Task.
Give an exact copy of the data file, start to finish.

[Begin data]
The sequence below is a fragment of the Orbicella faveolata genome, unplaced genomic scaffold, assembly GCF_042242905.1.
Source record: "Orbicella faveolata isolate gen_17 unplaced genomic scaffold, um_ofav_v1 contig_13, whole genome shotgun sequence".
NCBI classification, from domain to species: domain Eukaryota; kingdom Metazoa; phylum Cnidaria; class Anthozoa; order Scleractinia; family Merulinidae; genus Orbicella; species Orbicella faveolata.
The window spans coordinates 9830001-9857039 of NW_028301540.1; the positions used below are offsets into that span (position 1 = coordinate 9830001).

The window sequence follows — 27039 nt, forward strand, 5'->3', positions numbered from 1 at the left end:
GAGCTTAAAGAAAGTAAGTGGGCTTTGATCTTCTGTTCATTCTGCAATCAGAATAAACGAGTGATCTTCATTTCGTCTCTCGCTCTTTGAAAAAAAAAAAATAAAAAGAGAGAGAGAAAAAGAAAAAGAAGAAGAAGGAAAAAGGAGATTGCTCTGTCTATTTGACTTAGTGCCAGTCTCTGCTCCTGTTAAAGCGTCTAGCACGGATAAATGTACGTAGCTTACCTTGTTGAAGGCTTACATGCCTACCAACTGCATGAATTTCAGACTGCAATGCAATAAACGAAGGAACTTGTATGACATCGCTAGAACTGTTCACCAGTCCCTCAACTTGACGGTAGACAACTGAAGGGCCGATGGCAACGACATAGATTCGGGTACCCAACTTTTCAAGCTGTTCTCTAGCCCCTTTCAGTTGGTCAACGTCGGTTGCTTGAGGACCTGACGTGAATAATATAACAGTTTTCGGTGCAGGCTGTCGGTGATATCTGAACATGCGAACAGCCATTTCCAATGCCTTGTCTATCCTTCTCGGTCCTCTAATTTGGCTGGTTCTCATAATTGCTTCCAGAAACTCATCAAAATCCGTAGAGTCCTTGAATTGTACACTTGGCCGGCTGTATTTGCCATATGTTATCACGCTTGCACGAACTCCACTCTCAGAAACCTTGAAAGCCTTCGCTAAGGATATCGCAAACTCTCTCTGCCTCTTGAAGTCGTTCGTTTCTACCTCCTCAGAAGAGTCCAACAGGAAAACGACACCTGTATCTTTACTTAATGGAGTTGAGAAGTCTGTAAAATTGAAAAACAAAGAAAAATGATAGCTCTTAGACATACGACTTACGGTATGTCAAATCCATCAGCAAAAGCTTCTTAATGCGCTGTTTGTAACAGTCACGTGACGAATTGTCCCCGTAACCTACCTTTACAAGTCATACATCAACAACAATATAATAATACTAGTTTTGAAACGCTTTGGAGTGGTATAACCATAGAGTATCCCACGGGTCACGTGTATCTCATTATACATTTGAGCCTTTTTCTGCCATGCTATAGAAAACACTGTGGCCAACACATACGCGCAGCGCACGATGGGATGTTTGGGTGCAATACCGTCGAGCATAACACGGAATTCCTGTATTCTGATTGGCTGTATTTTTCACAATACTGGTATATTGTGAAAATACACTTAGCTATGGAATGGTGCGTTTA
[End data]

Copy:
The sequence below is a fragment of the Orbicella faveolata genome, unplaced genomic scaffold, assembly GCF_042242905.1.
Source record: "Orbicella faveolata isolate gen_17 unplaced genomic scaffold, um_ofav_v1 contig_13, whole genome shotgun sequence".
NCBI classification, from domain to species: domain Eukaryota; kingdom Metazoa; phylum Cnidaria; class Anthozoa; order Scleractinia; family Merulinidae; genus Orbicella; species Orbicella faveolata.
The window spans coordinates 9830001-9857039 of NW_028301540.1; the positions used below are offsets into that span (position 1 = coordinate 9830001).

The window sequence follows — 27039 nt, forward strand, 5'->3', positions numbered from 1 at the left end:
GAGCTTAAAGAAAGTAAGTGGGCTTTGATCTTCTGTTCATTCTGCAATCAGAATAAACGAGTGATCTTCATTTCGTCTCTCGCTCTTTGAAAAAAAAAAAATAAAAAGAGAGAGAGAAAAAGAAAAAGAAGAAGAAGGAAAAAGGAGATTGCTCTGTCTATTTGACTTAGTGCCAGTCTCTGCTCCTGTTAAAGCGTCTAGCACGGATAAATGTACGTAGCTTACCTTGTTGAAGGCTTACATGCCTACCAACTGCATGAATTTCAGACTGCAATGCAATAAACGAAGGAACTTGTATGACATCGCTAGAACTGTTCACCAGTCCCTCAACTTGACGGTAGACAACTGAAGGGCCGATGGCAACGACATAGATTCGGGTACCCAACTTTTCAAGCTGTTCTCTAGCCCCTTTCAGTTGGTCAACGTCGGTTGCTTGAGGACCTGACGTGAATAATATAACAGTTTTCGGTGCAGGCTGTCGGTGATATCTGAACATGCGAACAGCCATTTCCAATGCCTTGTCTATCCTTCTCGGTCCTCTAATTTGGCTGGTTCTCATAATTGCTTCCAGAAACTCATCAAAATCCGTAGAGTCCTTGAATTGTACACTTGGCCGGCTGTATTTGCCATATGTTATCACGCTTGCACGAACTCCACTCTCAGAAACCTTGAAAGCCTTCGCTAAGGATATCGCAAACTCTCTCTGCCTCTTGAAGTCGTTCGTTTCTACCTCCTCAGAAGAGTCCAACAGGAAAACGACACCTGTATCTTTACTTAATGGAGTTGAGAAGTCTGTAAAATTGAAAAACAAAGAAAAATGATAGCTCTTAGACATACGACTTACGGTATGTCAAATCCATCAGCAAAAGCTTCTTAATGCGCTGTTTGTAACAGTCACGTGACGAATTGTCCCCGTAACCTACCTTTACAAGTCATACATCAACAACAATATAATAATACTAGTTTTGAAACGCTTTGGAGTGGTATAACCATAGAGTATCCCACGGGTCACGTGTATCTCATTATACATTTGAGCCTTTTTCTGCCATGCTATAGAAAACACTGTGGCCAACACATACGCGCAGCGCACGATGGGATGTTTGGGTGCAATACCGTCGAGCATAACACGGAATTCCTGTATTCTGATTGGCTGTATTTTTCACAATACTGGTATATTGTGAAAATACACTTAGCTATGGAATGGTGCGTTTA